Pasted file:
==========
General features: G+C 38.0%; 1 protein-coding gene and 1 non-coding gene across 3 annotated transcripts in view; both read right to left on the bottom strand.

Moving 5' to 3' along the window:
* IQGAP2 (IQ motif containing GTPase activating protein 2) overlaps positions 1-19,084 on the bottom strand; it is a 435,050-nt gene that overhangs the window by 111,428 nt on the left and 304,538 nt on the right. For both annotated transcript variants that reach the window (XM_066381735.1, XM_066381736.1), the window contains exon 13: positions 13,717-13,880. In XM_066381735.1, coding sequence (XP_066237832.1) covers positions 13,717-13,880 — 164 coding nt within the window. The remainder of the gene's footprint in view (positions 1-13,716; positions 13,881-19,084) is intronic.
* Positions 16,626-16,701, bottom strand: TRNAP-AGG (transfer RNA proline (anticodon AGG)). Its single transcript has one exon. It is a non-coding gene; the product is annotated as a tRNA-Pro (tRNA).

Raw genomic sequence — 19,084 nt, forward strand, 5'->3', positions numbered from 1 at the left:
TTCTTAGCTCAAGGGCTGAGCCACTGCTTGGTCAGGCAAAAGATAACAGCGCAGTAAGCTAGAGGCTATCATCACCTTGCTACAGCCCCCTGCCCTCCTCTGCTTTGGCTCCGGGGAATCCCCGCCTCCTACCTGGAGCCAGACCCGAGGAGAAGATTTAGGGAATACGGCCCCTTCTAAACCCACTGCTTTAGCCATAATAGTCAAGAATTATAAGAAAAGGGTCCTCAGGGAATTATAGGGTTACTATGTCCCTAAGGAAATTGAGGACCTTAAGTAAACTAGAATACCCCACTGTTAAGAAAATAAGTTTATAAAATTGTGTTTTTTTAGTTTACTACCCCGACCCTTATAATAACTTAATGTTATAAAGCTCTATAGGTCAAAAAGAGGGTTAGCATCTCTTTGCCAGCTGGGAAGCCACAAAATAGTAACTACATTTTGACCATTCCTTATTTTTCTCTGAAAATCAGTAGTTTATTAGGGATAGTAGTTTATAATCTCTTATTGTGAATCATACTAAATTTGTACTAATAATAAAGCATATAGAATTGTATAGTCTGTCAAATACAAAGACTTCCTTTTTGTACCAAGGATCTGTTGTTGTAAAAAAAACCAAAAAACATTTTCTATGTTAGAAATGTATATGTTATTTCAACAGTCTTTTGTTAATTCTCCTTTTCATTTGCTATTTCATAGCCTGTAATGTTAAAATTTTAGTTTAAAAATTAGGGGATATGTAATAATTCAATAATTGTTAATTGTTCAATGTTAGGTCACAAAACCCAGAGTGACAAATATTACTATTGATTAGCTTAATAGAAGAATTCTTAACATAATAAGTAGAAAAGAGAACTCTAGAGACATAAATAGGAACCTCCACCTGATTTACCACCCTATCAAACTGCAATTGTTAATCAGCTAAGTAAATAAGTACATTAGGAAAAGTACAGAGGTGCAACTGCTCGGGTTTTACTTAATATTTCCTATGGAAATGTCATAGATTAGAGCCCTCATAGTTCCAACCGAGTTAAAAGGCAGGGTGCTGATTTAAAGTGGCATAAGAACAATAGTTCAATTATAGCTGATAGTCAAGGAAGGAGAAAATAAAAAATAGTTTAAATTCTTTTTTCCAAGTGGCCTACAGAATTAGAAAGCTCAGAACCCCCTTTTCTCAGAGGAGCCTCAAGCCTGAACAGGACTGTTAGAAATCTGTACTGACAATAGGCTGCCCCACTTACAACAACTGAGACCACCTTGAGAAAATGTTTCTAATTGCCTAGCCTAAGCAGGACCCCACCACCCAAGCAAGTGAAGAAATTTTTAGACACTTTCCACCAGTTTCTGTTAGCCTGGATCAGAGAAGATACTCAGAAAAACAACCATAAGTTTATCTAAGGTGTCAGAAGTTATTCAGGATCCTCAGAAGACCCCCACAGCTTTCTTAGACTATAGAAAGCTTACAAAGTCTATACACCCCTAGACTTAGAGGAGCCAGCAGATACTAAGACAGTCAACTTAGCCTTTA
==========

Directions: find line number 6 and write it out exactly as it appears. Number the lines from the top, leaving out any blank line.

TTCTTAGCTCAAGGGCTGAGCCACTGCTTGGTCAGGCAAAAGATAACAGCGCAGTAAGCTAGAGGCTATCATCACCTTGCTACAGCCCCCTGCCCTCCTCTGCTTTGGCTCCGGGGAATCCCCGCCTCCTACCTGGAGCCAGACCCGAGGAGAAGATTTAGGGAATACGGCCCCTTCTAAACCCACTGCTTTAGCCATAATAGTCAAGAATTATAAGAAAAGGGTCCTCAGGGAATTATAGGGTTACTATGTCCCTAAGGAAATTGAGGACCTTAAGTAAACTAGAATACCCCACTGTTAAGAAAATAAGTTTATAAAATTGTGTTTTTTTAGTTTACTACCCCGACCCTTATAATAACTTAATGTTATAAAGCTCTATAGGTCAAAAAGAGGGTTAGCATCTCTTTGCCAGCTGGGAAGCCACAAAATAGTAACTACATTTTGACCATTCCTTATTTTTCTCTGAAAATCAGTAGTTTATTAGGGATAGTAGTTTATAATCTCTTATTGTGAATCATACTAAATTTGTACTAATAATAAAGCATATAGAATTGTATAGTCTGTCAAATACAAAGACTTCCTTTTTGTACCAAGGATCTGTTGTTGTAAAAAAAACCAAAAAACATTTTCTATGTTAGAAATGTATATGTTATTTCAACAGTCTTTTGTTAATTCTCCTTTTCATTTGCTATTTCATAGCCTGTAATGTTAAAATTTTAGTTTAAAAATTAGGGGATATGTAATAATTCAATAATTGTTAATTGTTCAATGTTAGGTCACAAAACCCAGAGTGACAAATATTACTATTGATTAGCTTAATAGAAGAATTCTTAACATAATAAGTAGAAAAGAGAACTCTAGAGACATAAATAGGAACCTCCACCTGATTTACCACCCTATCAAACTGCAATTGTTAATCAGCTAAGTAAATAAGTACATTAGGAAAAGTACAGAGGTGCAACTGCTCGGGTTTTACTTAATATTTCCTATGGAAATGTCATAGATTAGAGCCCTCATAGTTCCAACCGAGTTAAAAGGCAGGGTGCTGATTTAAAGTGGCATAAGAACAATAGTTCAATTATAGCTGATAGTCAAGGAAGGAGAAAATAAAAAATAGTTTAAATTCTTTTTTCCAAGTGGCCTACAGAATTAGAAAGCTCAGAACCCCCTTTTCTCAGAGGAGCCTCAAGCCTGAACAGGACTGTTAGAAATCTGTACTGACAATAGGCTGCCCCACTTACAACAACTGAGACCACCTTGAGAAAATGTTTCTAATTGCCTAGCCTAAGCAGGACCCCACCACCCAAGCAAGTGAAGAAATTTTTAGACACTTTCCACCAGTTTCTGTTAGCCTGGATCAGAGAAGATACTCAGAAAAACAACCATAAGTTTATCTAAGGTGTCAGAAGTTATTCAGGATCCTCAGAAGACCCCCACAGCTTTCTTAGACTATAGAAAGCTTACAAAGTCTATACACCCCTAGACTTAGAGGAGCCAGCAGATACTAAGACAGTCAACTTAGCCTTTA